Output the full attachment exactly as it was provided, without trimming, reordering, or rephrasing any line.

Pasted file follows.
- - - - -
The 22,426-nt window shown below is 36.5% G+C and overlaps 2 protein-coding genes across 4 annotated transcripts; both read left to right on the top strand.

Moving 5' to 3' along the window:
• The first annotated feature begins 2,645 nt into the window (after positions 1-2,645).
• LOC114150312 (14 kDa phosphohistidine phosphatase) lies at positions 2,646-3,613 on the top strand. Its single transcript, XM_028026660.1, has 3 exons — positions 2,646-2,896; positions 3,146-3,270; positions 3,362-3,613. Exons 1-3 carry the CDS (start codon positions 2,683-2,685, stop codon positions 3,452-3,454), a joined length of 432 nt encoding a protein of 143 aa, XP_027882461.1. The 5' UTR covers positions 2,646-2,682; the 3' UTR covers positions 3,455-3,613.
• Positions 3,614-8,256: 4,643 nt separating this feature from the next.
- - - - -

The 22,426-nt window shown below is 36.5% G+C and overlaps 2 protein-coding genes across 4 annotated transcripts; both read left to right on the top strand.

Moving 5' to 3' along the window:
• The first annotated feature begins 2,645 nt into the window (after positions 1-2,645).
• LOC114150312 (14 kDa phosphohistidine phosphatase) lies at positions 2,646-3,613 on the top strand. Its single transcript, XM_028026660.1, has 3 exons — positions 2,646-2,896; positions 3,146-3,270; positions 3,362-3,613. Exons 1-3 carry the CDS (start codon positions 2,683-2,685, stop codon positions 3,452-3,454), a joined length of 432 nt encoding a protein of 143 aa, XP_027882461.1. The 5' UTR covers positions 2,646-2,682; the 3' UTR covers positions 3,455-3,613.
• Positions 3,614-8,256: 4,643 nt separating this feature from the next.